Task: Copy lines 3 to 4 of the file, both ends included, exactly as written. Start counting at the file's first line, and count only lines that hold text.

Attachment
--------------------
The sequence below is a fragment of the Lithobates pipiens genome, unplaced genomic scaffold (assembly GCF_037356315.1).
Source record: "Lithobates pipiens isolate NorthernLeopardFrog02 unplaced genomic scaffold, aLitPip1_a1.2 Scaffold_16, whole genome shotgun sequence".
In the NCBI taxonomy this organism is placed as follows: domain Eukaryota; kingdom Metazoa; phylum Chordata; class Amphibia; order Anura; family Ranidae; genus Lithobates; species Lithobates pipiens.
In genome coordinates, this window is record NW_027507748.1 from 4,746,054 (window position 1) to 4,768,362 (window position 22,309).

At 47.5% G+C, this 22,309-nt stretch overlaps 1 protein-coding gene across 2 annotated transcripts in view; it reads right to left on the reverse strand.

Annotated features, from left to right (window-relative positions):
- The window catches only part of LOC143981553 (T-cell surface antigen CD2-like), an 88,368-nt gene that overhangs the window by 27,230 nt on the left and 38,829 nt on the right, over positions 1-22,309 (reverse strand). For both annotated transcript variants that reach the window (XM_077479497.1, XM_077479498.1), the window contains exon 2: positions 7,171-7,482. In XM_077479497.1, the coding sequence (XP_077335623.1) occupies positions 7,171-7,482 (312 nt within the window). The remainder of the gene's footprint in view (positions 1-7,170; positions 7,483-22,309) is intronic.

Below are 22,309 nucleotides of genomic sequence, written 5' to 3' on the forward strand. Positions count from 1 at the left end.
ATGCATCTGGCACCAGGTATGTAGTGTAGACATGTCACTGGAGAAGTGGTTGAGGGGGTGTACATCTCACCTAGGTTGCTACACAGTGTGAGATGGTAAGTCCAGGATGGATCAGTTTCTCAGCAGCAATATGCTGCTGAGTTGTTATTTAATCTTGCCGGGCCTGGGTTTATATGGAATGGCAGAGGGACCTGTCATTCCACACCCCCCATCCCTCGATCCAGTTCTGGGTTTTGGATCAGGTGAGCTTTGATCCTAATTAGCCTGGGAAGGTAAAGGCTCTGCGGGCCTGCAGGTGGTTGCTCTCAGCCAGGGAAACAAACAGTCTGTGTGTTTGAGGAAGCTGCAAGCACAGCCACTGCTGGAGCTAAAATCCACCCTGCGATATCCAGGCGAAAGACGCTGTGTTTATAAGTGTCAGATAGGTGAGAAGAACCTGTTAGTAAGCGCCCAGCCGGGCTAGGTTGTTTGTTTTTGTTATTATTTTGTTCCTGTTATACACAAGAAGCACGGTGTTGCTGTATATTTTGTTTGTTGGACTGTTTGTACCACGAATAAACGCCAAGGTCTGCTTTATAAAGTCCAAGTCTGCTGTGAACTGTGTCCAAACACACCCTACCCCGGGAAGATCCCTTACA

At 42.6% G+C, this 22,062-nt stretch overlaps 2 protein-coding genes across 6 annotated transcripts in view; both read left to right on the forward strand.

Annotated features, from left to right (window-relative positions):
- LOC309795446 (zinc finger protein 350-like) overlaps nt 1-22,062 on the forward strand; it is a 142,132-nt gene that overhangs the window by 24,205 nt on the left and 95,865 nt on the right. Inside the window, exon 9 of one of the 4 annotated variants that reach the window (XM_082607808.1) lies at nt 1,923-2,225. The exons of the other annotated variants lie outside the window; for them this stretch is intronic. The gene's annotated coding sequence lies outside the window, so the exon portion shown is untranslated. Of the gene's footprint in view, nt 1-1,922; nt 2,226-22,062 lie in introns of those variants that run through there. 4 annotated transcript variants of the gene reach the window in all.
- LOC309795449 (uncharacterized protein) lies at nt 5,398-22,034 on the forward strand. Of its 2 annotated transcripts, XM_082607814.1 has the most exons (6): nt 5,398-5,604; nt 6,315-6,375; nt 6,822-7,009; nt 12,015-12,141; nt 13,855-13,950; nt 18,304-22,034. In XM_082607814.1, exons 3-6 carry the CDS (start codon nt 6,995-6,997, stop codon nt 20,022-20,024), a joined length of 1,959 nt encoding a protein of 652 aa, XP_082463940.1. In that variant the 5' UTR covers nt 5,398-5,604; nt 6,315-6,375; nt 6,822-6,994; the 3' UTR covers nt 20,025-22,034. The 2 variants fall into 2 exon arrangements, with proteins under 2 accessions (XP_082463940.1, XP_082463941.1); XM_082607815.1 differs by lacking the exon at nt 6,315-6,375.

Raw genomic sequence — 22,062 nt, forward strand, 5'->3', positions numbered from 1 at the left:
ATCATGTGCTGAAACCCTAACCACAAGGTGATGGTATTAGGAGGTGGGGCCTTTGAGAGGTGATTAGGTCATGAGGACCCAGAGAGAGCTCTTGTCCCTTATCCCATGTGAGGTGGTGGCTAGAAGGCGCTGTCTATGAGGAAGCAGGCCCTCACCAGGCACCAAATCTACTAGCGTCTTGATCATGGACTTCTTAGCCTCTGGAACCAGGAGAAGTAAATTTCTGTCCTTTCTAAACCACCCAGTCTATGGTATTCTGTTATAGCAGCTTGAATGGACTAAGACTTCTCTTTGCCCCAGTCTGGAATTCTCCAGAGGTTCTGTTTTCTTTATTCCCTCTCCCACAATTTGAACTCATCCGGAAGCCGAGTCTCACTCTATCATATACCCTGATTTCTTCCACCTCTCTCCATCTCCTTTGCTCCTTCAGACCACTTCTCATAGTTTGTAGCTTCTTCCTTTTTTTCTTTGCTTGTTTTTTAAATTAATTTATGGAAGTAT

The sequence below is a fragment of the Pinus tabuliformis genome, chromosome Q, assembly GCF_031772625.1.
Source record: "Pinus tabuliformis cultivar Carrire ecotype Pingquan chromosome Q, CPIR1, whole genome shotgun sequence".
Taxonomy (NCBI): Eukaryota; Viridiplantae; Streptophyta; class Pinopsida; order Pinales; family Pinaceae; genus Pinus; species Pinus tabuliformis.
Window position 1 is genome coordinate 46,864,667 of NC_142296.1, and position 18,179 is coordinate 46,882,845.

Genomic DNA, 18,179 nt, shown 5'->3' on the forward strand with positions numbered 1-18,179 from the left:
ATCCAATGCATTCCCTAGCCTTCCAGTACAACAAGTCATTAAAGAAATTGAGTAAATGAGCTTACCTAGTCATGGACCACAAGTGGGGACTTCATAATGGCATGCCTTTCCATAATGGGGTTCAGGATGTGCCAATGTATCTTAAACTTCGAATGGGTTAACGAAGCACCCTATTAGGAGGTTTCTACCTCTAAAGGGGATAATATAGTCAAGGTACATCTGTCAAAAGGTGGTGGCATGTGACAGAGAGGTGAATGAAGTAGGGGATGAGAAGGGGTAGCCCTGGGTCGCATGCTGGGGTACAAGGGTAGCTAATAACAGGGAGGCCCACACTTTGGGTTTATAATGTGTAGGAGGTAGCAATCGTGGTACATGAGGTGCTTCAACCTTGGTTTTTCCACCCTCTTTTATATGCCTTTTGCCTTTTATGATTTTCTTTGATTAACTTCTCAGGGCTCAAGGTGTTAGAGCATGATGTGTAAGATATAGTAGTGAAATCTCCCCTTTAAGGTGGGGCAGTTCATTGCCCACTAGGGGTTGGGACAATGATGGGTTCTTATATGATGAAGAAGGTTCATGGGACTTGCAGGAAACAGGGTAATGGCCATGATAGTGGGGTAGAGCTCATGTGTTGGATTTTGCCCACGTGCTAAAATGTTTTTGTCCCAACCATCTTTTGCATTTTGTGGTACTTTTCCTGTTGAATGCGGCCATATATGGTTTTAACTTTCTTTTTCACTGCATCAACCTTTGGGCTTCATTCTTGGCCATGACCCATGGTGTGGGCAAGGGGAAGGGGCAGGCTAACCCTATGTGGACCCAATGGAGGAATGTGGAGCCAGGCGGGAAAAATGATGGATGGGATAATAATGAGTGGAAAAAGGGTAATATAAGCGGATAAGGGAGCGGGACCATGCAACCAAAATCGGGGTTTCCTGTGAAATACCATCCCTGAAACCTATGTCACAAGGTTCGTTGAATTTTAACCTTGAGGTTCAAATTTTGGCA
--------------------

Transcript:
In the NCBI taxonomy this organism is placed as follows: domain Eukaryota; kingdom Metazoa; phylum Chordata; class Amphibia; order Anura; family Ranidae; genus Lithobates; species Lithobates pipiens.
In genome coordinates, this window is record NW_027507748.1 from 4,746,054 (window position 1) to 4,768,362 (window position 22,309).